Early developments in credentialing
In 2008, the Department of Health (England) asked the Postgraduate Medical Education and Training Board (PMETB) to explore the concept of credentialing. Prompted by this early work (and following the PMETB and the GMC merger in 2010), the GMC sought to move the debate forward by considering the benefits of credentialing and how it might fit with the wider system of medical regulation.
In 2010, the GMC supported three pilot studies looking at the feasibility of credentialing in areas of practice where there was no formal specialty recognition. These areas were breast disease management, forensic and legal medicine and musculoskeletal medicine.
More information on these pilots can be found on the Credentialing Pilot Study page.
In July 2012 the GMC’s Council agreed in principle that a regulatory framework for credentialing should be established, and further development work was taken forward by the Credentialing Working Group. The group made a number of proposals for how credentialing should be regulated in their final report.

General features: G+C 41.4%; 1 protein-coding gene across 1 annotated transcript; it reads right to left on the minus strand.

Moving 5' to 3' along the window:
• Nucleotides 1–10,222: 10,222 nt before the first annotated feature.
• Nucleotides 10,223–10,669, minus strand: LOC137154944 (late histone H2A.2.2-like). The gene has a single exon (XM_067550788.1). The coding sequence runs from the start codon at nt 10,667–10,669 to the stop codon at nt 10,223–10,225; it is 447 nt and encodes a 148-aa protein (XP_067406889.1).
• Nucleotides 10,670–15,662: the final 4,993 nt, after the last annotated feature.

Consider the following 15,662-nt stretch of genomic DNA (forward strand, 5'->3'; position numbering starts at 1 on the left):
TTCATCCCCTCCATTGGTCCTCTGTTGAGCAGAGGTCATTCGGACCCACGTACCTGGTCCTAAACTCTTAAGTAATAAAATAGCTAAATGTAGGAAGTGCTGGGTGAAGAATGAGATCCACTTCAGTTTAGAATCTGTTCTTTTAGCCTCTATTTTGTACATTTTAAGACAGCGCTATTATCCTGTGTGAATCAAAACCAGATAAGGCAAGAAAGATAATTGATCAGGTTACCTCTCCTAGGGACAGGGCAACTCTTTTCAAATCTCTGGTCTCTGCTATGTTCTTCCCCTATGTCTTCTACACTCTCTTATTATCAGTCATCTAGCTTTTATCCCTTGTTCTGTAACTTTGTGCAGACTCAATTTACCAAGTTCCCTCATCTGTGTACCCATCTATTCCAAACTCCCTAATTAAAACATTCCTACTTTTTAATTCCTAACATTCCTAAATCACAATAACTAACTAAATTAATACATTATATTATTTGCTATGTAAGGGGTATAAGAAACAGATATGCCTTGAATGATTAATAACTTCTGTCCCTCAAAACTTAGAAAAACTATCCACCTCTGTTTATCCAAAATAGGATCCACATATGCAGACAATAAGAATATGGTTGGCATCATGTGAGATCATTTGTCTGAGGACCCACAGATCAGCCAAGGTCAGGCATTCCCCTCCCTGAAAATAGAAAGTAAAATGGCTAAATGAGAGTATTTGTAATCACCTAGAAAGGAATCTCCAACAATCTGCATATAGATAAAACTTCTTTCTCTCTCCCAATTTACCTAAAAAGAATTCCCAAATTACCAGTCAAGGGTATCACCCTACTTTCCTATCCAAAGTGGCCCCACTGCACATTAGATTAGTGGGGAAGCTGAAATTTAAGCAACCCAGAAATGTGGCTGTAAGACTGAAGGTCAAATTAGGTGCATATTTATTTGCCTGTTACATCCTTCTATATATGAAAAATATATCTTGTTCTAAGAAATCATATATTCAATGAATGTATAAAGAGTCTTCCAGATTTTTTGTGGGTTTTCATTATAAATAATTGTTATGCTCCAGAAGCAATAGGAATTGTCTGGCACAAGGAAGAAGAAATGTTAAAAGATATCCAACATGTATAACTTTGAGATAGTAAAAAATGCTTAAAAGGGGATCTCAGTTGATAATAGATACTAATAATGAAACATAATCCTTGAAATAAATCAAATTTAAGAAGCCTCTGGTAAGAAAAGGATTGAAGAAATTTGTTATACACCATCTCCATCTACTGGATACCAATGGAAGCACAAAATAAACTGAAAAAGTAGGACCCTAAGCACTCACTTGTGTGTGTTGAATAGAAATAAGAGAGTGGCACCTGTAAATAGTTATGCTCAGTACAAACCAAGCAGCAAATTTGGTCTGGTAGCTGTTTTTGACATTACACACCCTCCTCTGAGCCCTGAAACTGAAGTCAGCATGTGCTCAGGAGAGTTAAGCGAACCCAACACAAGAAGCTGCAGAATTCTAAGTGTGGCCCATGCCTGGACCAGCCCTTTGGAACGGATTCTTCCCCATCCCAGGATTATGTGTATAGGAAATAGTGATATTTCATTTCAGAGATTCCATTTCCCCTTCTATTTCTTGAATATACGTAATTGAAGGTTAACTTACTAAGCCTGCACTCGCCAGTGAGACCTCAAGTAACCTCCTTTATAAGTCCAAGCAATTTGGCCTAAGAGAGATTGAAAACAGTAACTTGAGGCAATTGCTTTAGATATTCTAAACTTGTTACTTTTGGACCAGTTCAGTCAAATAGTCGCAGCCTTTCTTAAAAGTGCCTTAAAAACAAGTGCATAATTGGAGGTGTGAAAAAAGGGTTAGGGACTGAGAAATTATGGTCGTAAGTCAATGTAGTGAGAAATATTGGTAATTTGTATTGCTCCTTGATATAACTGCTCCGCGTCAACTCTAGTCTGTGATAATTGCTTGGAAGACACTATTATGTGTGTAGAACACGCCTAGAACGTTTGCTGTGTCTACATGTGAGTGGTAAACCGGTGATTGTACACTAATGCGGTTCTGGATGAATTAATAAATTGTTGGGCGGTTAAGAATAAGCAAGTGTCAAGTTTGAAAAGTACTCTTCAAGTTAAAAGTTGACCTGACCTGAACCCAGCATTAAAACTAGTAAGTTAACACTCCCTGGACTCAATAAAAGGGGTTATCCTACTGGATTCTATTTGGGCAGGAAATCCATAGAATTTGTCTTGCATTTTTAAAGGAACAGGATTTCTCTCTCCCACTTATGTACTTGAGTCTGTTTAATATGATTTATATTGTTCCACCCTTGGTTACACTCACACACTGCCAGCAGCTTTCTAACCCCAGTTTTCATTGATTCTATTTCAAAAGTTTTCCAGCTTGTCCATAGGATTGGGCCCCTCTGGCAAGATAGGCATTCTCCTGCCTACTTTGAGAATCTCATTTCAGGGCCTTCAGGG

Professor Sir David Greenaway’s 2013 report, Shape of Training: Securing the future of excellent patient care, includes credentialing as part of the recommended future architecture of specialist and general practice (GP) training.
And, with a slightly different focus, the Government’s 2014 response to Sir Bruce Keogh’s report on the regulation of cosmetic interventions, supported credentialing as one of the ways of improving standards and regulation in cosmetic surgery.